“We weren’t retaining the ball,” added Jones. “JJ will pick it up and drive at people. I thought my forward line would be quicker than their back line, as it proved, with Jeremy, JJ and Michail going at them. When we got into those areas, we’ve got to pick a pass out, like Forest did for their goal - we’d have probably taken the shot.
“We’ve got young players. It’s something we’ll keep working on and learning from.
“I can’t fault them because they had right good go. The changes were made just to see if we could do something different. It wasn’t that they were playing badly. Sometimes you have to change it.”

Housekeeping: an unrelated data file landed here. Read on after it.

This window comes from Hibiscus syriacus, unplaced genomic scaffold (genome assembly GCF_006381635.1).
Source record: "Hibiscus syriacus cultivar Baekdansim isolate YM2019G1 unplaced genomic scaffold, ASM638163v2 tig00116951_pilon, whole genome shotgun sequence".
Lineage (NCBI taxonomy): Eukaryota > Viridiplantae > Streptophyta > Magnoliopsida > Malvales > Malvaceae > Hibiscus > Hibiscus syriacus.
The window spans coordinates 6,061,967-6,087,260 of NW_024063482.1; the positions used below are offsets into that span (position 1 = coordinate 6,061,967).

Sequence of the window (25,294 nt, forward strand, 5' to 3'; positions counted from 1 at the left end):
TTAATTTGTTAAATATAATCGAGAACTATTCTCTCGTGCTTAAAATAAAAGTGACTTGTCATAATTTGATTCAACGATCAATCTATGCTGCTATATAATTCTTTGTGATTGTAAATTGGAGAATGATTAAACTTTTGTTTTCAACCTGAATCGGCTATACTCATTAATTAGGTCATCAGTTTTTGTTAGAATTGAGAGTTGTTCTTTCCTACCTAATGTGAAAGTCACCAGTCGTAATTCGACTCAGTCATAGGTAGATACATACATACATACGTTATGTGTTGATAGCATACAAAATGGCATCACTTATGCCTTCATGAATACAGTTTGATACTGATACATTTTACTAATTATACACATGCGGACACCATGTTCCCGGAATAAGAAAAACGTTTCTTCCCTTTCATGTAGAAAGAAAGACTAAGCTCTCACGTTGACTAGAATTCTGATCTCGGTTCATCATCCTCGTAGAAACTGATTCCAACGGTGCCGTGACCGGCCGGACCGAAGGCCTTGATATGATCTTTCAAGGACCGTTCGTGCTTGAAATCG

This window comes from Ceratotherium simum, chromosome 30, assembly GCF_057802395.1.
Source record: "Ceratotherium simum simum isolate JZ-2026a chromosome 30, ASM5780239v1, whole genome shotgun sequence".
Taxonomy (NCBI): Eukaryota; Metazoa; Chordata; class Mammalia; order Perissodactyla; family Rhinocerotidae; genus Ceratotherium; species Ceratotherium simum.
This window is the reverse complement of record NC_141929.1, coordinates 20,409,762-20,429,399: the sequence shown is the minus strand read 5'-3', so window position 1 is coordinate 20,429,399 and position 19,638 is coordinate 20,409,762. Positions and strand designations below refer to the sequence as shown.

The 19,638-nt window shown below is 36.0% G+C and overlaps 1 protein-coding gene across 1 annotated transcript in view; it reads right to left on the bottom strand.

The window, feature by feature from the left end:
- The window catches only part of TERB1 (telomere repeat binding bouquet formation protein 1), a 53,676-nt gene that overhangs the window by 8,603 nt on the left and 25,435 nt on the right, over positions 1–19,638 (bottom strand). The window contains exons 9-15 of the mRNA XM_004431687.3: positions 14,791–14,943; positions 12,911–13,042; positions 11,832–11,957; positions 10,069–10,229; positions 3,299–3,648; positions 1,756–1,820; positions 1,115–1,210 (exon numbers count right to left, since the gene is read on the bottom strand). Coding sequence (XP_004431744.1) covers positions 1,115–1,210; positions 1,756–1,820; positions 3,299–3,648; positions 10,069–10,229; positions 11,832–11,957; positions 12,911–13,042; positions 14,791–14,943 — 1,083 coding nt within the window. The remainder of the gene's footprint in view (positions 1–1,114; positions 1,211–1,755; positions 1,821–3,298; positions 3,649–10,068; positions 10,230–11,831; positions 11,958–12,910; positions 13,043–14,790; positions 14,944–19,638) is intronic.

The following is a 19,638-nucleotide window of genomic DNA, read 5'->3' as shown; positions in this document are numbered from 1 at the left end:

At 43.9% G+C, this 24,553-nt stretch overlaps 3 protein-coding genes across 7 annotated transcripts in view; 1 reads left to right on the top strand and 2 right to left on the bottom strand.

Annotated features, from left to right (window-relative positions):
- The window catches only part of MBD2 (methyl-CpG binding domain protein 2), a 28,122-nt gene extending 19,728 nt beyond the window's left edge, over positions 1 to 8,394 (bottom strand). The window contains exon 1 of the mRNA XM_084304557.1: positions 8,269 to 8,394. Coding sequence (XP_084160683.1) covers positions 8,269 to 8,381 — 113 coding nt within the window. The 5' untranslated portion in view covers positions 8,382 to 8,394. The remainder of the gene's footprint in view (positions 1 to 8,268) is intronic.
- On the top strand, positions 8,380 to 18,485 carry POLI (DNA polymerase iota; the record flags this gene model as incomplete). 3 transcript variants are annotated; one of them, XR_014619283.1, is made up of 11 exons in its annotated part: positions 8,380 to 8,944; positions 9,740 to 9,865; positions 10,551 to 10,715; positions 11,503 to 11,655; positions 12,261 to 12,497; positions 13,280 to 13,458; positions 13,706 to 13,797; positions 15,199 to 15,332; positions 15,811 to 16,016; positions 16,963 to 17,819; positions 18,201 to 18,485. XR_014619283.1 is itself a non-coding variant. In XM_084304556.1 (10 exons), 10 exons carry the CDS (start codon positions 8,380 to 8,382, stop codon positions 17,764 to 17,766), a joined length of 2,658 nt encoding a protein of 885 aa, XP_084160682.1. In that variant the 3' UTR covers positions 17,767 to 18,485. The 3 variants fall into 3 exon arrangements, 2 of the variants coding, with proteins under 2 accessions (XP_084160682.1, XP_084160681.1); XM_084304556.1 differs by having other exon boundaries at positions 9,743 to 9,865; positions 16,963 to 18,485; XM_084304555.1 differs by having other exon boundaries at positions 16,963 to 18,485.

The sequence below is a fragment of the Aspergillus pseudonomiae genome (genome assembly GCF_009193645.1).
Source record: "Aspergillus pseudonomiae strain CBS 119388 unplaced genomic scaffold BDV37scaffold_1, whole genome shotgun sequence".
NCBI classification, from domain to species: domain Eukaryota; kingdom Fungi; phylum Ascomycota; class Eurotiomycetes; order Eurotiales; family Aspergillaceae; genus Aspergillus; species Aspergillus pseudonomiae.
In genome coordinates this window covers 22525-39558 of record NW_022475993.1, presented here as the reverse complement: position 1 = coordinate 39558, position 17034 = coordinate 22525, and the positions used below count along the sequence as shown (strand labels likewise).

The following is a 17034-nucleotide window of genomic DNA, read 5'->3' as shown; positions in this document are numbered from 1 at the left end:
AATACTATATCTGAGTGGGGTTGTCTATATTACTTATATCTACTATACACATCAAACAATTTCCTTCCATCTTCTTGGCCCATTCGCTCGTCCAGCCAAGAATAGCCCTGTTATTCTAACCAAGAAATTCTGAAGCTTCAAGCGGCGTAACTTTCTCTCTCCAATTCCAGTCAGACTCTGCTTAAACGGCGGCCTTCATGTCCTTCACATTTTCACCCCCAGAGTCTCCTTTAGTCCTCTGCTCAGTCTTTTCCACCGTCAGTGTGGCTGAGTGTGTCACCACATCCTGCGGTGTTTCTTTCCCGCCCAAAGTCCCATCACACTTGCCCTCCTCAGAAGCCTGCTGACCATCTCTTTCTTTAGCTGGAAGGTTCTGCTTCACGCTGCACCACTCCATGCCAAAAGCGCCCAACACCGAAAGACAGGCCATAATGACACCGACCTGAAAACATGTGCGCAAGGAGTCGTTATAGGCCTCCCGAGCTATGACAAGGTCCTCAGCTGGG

Pugh’s withdrawal in the 66th minute saw Helan switched to left-back, Michail Antonio moving to left wing and Kieran Lee going on to the right flank - which gave the team a more attacking look, as did Gary Madine’s later introduction in place of Prutton.
Amid some second-half pressure there was also hope that a goal might come from a set-piece. But Forest keeper Karl
Darlow commanded his six-yard box well, and his collleagues defended stoutly, particularly when drives by Prutton and Antonio were blocked.
A shot by Lita was deflected and looked as if it might loop over Darlow, but he caught it; and Antonio drove a left-foot effort over the bar.
Majewski drove a chnace wide from a pass by Reid, and Blackstock headed wide from a Reid cross.
Jones gave Forest due credit: “We came up against a team with a lot of good players. When you look at the money they’ve spent and the strikers they’ve spent money on ...we’re trying to aspire to that.